With audio, hardware technology has already matured so much that there aren’t many more “problems” to solve that would require an entirely new approach from top to bottom. Assuming this tech will eventually mature to the point where it works as good as it can be, it will still not replace headphones. It won’t be able to deliver the physical sensation that you can get from circumaural headphones, IEMs and loudspeakers, unless they somehow manage to defy the laws of physics.

I’m sure that this can have its place, but it will have its own shortcomings as well as its own benefits.

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I’d never heard it, but it sounds absolutely ludicrous to me that people don’t put planars on because of some obscure effect on health. It’s not like dynamic headphones work any differently, it’s just the shape of drivers and magnets that’s different.

This tech appears interesting, but I guess it won’t be viable for quite some time, and it won’t be widespread for even more time. Especially with pet owners wanting to have some peace of mind. But this kind of things makes me think of the famous quote from Arthur C. Clarke: “any sufficiently advanced technology is indistinguishable from magic”.

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I happily use my planars - but there are some older people that I have spoken with that don’t quite like the idea of having strong magnet on their head. I mean it’s their opinion, I respect it, and at the end of the day - they can continue their healthy lifestyle =) As long as they are happy and aren’t affecting others, it’s fine.

A manager of an audio distribution chain has told me that people don’t buy MAG-LEV levitating turntables because they don’t think it will harm their kid’s health. Also can’t really blame them, they are just being skeptical and trying to protect their kids. Again, it’s a personal choice that is fine as long as they aren’t running some type of protest campaign and trying to stop people from buying them without any proof that it is harmful.

At the end of the day I am just trying to be understanding.

Personal sound bubble…heh…heh…

Back in the CD era I visited a store with about two dozen ‘domes of silence’ for demoing music before buying. They were placed about 7’ or 8’ (2 meters) above the floor and didn’t move. However, they were extremely effective and one couldn’t hear a thing more than 3’ away from the dome.

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And perhaps the opposite of the Cone of Silence, the National Statuary Hall in the US Capitol. If you haven’t experienced it, you should watch the video through.

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The one that mother gives you, don’t do anything at all.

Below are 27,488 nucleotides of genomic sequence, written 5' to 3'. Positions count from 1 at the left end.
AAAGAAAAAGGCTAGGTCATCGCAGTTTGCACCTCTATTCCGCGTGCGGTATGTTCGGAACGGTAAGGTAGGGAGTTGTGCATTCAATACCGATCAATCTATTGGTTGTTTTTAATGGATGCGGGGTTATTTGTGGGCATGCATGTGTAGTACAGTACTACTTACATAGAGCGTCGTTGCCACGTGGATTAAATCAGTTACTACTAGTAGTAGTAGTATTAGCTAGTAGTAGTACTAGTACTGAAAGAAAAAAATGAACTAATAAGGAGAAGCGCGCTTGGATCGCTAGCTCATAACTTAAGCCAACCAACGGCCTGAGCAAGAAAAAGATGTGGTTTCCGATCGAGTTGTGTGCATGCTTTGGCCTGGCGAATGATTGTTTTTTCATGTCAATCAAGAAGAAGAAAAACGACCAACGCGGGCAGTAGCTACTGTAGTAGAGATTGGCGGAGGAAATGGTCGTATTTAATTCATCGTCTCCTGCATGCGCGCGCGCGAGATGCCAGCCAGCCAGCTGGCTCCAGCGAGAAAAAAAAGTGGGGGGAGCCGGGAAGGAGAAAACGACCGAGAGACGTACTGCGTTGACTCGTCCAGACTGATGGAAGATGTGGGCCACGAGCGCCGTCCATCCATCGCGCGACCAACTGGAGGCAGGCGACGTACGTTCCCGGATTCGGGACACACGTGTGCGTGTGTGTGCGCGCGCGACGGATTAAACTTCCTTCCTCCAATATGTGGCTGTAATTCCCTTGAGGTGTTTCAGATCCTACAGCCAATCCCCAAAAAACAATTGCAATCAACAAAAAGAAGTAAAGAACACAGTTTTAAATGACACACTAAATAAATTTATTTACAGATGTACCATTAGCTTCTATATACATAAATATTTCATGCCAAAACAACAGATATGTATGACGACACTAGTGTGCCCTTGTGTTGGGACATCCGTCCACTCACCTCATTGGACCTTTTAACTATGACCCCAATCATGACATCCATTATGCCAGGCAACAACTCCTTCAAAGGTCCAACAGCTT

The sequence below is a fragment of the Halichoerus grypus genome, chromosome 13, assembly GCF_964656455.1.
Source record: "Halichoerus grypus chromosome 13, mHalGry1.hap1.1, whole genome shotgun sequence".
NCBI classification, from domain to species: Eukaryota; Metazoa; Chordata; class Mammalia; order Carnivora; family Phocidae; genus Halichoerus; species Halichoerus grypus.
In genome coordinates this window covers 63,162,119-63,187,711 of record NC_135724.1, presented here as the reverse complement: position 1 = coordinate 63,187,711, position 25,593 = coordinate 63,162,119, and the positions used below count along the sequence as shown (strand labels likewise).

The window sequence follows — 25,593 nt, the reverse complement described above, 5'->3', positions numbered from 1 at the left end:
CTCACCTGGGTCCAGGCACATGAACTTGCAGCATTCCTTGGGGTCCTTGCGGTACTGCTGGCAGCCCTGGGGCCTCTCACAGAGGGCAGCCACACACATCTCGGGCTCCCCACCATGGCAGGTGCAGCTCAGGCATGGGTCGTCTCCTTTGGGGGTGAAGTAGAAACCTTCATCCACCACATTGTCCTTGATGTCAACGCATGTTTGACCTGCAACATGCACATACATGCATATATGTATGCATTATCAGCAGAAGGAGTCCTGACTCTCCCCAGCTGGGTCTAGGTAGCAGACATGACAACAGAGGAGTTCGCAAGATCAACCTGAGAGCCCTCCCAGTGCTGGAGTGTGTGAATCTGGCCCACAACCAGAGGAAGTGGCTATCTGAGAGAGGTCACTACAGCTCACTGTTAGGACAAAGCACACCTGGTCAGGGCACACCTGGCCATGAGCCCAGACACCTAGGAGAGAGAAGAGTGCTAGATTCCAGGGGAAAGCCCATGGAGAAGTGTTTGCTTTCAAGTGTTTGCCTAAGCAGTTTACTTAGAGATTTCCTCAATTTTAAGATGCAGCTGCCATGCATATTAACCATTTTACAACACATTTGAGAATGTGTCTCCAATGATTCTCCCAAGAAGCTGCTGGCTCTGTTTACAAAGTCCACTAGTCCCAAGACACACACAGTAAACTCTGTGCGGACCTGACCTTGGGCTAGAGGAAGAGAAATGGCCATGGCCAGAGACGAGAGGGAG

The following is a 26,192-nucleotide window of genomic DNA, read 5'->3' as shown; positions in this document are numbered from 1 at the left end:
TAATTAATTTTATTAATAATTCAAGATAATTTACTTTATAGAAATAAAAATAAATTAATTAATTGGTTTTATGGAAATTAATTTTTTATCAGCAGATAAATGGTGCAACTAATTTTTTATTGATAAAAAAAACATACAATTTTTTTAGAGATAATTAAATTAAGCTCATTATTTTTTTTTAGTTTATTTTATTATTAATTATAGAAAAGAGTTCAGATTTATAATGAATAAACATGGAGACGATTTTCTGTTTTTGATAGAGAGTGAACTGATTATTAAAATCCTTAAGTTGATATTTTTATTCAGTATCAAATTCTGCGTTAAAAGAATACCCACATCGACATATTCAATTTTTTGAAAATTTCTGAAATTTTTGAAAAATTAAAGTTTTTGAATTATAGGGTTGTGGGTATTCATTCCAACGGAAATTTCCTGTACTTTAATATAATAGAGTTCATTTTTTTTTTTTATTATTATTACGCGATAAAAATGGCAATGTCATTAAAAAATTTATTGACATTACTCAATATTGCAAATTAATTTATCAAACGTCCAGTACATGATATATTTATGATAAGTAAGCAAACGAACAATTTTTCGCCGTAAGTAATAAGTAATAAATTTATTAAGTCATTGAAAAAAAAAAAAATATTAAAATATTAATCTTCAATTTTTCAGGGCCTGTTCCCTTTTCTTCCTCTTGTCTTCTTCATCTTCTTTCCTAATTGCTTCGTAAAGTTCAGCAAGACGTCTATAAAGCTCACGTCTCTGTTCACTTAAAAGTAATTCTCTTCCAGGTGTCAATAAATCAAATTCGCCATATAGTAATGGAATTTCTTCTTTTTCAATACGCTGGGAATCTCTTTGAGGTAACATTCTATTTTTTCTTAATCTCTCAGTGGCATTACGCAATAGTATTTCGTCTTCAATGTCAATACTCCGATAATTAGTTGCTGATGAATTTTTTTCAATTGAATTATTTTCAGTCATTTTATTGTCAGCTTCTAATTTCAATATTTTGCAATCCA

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I only manage to see this now, sorry about that. I get what you mean and I generally agree. I can’t help but wonder, though, how this mindset affects society. The problem is that some people appear to put their beliefs ahead of reality and science; in this case it is planar headphones, in other cases it’s other things (the list is endless and includes vaccines and whatnot). The main issue I take with this kind of thought process is that it is not based on proof and experimentation, but on belief and fear: two tools that are not really the best way to navigate reality.

Case in point, the magnets on planar headphones are not any different from those found on dynamic headphones, except for shape. I can name a few dynamics that have stronger magnets than the average planars (e.g. Beyerdynamic Tesla which, as the name implies, have a magnetic flux density > 1 T). We are building quantum computers, basically hacking reality itself to bend it to our will, and we still have people who fear some specific kind of magnets without any proof that they do any harm.

So I do take issue with this kind of reasoning, because it is not based on any fact and is not consistent. It’s not a rational approach, and as such I think it shouldn’t still permeate our present. The point being that it may seem fine when it comes to headphones and turntables, but it is applied to everything else as well and this prevents people from advancing society if you look at the broader picture. Having said that, I have nothing against the people, just against the way they think: it’s not those people’s direct fault, it’s more of a systemic issue that I’m not sure we will ever overcome.